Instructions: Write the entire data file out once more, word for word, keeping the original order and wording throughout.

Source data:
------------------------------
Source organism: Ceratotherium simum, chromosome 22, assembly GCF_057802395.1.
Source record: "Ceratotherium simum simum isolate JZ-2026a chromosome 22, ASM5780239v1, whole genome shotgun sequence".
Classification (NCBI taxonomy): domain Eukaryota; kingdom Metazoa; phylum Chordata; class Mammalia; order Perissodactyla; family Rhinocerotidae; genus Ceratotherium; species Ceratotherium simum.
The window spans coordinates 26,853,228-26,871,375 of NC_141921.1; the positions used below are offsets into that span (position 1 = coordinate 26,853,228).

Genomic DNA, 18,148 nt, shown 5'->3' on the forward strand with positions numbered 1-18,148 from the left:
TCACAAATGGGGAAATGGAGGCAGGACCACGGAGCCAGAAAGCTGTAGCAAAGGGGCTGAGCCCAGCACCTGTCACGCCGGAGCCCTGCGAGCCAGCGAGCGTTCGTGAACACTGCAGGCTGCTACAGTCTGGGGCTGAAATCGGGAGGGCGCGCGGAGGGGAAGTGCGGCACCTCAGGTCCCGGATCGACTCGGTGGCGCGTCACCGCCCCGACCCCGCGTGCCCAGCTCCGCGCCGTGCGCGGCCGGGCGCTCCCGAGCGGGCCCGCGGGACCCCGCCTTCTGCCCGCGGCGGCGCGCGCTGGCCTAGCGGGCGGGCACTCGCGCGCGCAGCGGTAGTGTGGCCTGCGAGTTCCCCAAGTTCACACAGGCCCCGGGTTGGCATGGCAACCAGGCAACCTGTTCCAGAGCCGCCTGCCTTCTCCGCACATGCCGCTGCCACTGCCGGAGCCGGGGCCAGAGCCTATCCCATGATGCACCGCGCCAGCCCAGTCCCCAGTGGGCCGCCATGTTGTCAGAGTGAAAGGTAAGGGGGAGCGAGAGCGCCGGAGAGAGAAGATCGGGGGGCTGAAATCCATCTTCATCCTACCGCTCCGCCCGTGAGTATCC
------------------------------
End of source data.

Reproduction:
Source organism: Ceratotherium simum, chromosome 22, assembly GCF_057802395.1.
Source record: "Ceratotherium simum simum isolate JZ-2026a chromosome 22, ASM5780239v1, whole genome shotgun sequence".
Classification (NCBI taxonomy): domain Eukaryota; kingdom Metazoa; phylum Chordata; class Mammalia; order Perissodactyla; family Rhinocerotidae; genus Ceratotherium; species Ceratotherium simum.
The window spans coordinates 26,853,228-26,871,375 of NC_141921.1; the positions used below are offsets into that span (position 1 = coordinate 26,853,228).

Genomic DNA, 18,148 nt, shown 5'->3' on the forward strand with positions numbered 1-18,148 from the left:
TCACAAATGGGGAAATGGAGGCAGGACCACGGAGCCAGAAAGCTGTAGCAAAGGGGCTGAGCCCAGCACCTGTCACGCCGGAGCCCTGCGAGCCAGCGAGCGTTCGTGAACACTGCAGGCTGCTACAGTCTGGGGCTGAAATCGGGAGGGCGCGCGGAGGGGAAGTGCGGCACCTCAGGTCCCGGATCGACTCGGTGGCGCGTCACCGCCCCGACCCCGCGTGCCCAGCTCCGCGCCGTGCGCGGCCGGGCGCTCCCGAGCGGGCCCGCGGGACCCCGCCTTCTGCCCGCGGCGGCGCGCGCTGGCCTAGCGGGCGGGCACTCGCGCGCGCAGCGGTAGTGTGGCCTGCGAGTTCCCCAAGTTCACACAGGCCCCGGGTTGGCATGGCAACCAGGCAACCTGTTCCAGAGCCGCCTGCCTTCTCCGCACATGCCGCTGCCACTGCCGGAGCCGGGGCCAGAGCCTATCCCATGATGCACCGCGCCAGCCCAGTCCCCAGTGGGCCGCCATGTTGTCAGAGTGAAAGGTAAGGGGGAGCGAGAGCGCCGGAGAGAGAAGATCGGGGGGCTGAAATCCATCTTCATCCTACCGCTCCGCCCGTGAGTATCC